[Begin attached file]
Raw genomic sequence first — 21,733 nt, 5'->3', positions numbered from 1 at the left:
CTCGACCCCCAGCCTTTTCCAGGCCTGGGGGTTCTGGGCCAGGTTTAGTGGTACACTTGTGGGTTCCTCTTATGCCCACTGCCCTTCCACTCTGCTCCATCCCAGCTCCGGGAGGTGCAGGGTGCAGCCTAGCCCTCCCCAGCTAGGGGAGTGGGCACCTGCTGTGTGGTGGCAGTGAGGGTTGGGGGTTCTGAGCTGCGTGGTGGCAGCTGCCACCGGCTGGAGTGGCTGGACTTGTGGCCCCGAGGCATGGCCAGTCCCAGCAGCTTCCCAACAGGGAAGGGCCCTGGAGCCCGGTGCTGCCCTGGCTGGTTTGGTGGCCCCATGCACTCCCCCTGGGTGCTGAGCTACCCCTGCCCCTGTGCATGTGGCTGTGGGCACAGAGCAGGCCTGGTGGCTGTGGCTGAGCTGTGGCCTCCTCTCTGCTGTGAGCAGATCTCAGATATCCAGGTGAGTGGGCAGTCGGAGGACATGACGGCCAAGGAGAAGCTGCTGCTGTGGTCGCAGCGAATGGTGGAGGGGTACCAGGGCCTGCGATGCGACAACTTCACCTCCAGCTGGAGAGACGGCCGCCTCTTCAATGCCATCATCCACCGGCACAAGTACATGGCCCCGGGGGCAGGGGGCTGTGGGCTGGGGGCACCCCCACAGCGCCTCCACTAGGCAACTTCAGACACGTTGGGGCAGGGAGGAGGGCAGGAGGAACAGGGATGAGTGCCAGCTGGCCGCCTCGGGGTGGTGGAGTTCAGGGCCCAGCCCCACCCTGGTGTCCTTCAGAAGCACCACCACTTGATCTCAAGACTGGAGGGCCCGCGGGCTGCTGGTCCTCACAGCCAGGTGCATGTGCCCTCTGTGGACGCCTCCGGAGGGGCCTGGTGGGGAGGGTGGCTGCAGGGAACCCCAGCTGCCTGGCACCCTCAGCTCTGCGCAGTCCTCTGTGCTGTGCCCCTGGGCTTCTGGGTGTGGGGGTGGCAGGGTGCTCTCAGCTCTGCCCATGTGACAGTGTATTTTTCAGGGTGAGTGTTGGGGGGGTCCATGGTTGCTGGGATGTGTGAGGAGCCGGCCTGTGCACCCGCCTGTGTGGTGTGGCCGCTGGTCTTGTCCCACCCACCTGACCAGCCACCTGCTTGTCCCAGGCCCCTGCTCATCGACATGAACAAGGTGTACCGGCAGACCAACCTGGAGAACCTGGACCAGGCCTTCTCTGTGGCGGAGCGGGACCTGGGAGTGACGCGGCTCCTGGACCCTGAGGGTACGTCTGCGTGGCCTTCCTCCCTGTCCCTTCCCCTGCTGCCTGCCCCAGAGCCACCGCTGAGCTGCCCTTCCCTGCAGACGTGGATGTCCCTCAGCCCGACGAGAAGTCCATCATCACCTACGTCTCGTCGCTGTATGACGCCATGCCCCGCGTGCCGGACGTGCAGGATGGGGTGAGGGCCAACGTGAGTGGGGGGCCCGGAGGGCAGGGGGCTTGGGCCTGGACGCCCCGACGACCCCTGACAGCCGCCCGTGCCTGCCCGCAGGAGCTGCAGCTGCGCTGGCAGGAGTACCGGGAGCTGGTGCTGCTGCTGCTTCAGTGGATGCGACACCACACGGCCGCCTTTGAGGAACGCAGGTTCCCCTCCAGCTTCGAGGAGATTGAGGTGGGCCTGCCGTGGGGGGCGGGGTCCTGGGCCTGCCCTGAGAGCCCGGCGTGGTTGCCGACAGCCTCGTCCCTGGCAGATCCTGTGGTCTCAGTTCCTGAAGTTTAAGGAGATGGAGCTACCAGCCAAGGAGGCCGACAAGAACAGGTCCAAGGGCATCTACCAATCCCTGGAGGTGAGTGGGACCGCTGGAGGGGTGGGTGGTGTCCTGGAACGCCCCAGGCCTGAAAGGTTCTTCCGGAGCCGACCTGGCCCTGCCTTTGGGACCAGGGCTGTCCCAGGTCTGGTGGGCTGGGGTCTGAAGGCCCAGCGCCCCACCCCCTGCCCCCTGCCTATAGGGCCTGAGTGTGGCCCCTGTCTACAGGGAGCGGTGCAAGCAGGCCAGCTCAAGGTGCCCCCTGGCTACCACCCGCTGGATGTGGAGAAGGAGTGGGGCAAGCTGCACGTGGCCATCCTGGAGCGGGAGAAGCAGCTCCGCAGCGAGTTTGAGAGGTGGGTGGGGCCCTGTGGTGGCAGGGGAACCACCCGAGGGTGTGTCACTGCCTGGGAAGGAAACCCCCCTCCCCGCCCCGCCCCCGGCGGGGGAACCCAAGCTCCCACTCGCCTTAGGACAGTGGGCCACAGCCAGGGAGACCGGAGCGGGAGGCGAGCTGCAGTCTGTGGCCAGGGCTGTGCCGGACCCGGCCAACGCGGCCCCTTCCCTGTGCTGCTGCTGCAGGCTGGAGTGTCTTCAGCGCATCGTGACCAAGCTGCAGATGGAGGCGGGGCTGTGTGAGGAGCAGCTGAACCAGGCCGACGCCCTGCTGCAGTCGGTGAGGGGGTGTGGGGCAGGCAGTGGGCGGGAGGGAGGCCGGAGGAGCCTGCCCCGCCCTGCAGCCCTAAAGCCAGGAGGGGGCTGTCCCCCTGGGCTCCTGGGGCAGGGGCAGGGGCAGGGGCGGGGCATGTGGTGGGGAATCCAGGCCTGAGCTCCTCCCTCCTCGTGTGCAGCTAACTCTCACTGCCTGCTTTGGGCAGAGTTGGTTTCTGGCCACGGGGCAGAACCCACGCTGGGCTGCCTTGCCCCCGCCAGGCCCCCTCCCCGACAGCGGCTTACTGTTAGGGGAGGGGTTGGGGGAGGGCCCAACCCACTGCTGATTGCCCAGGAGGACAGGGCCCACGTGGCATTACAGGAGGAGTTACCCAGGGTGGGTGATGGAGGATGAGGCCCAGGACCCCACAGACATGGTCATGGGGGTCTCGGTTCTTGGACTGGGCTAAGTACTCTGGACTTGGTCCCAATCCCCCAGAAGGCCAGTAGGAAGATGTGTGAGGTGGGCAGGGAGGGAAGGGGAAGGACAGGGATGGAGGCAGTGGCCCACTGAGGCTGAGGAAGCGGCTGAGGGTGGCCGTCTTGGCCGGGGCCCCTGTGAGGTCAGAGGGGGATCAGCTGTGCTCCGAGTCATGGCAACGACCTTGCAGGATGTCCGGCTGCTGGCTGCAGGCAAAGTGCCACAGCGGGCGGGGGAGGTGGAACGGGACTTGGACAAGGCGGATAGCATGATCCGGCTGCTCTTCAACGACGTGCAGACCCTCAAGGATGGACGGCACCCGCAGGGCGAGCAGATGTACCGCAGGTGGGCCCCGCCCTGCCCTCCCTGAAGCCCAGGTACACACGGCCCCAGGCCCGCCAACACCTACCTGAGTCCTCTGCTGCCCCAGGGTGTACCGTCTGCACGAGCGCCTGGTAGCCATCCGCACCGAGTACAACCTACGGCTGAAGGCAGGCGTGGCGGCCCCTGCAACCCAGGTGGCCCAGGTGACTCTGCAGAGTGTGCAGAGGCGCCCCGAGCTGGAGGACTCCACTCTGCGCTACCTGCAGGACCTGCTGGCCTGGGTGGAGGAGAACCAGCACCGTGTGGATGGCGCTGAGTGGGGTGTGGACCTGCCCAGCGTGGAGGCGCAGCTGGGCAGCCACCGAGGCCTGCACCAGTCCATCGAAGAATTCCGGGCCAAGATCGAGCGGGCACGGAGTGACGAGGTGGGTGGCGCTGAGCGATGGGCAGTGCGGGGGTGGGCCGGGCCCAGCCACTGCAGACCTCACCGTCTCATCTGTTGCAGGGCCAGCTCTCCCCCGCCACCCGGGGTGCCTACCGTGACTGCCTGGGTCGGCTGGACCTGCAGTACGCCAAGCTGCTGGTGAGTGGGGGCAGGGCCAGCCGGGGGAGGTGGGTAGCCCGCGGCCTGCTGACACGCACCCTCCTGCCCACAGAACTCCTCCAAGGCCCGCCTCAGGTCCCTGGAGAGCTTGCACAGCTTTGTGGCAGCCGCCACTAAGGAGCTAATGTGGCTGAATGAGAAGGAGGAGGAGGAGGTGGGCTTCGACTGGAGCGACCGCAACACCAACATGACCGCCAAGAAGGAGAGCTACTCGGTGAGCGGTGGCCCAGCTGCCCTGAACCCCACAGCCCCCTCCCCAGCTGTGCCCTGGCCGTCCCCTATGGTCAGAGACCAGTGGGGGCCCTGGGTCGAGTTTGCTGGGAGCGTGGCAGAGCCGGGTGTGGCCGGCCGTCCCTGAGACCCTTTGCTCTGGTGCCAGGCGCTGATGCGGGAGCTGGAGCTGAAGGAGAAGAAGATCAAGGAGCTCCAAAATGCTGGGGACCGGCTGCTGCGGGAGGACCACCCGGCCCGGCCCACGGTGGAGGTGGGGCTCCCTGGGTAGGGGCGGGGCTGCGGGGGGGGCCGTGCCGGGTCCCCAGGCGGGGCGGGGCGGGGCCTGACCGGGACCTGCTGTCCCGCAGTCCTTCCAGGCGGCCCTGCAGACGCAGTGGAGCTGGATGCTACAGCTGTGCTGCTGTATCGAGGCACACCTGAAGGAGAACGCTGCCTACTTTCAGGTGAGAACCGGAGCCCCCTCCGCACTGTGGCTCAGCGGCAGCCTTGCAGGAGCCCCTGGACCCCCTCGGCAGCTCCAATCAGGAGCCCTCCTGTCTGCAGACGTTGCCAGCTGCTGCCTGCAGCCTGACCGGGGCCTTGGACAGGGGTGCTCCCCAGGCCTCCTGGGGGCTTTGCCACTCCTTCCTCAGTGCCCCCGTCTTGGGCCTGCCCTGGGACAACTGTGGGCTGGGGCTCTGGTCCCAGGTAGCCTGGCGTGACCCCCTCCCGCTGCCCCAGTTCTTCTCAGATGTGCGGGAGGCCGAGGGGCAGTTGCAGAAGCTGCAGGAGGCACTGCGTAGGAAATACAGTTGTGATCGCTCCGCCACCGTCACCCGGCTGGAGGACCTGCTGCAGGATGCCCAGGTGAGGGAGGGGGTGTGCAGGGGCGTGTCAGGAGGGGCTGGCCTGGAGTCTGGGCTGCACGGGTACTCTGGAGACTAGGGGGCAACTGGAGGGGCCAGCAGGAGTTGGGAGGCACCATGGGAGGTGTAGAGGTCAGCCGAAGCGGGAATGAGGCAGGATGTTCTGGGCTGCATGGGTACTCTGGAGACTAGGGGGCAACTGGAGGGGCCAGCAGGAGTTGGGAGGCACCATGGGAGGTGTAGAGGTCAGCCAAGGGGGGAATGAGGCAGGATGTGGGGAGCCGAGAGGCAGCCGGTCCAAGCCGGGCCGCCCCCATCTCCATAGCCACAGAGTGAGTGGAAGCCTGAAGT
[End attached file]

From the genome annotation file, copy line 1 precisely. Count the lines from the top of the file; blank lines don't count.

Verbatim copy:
Raw genomic sequence first — 21,733 nt, 5'->3', positions numbered from 1 at the left: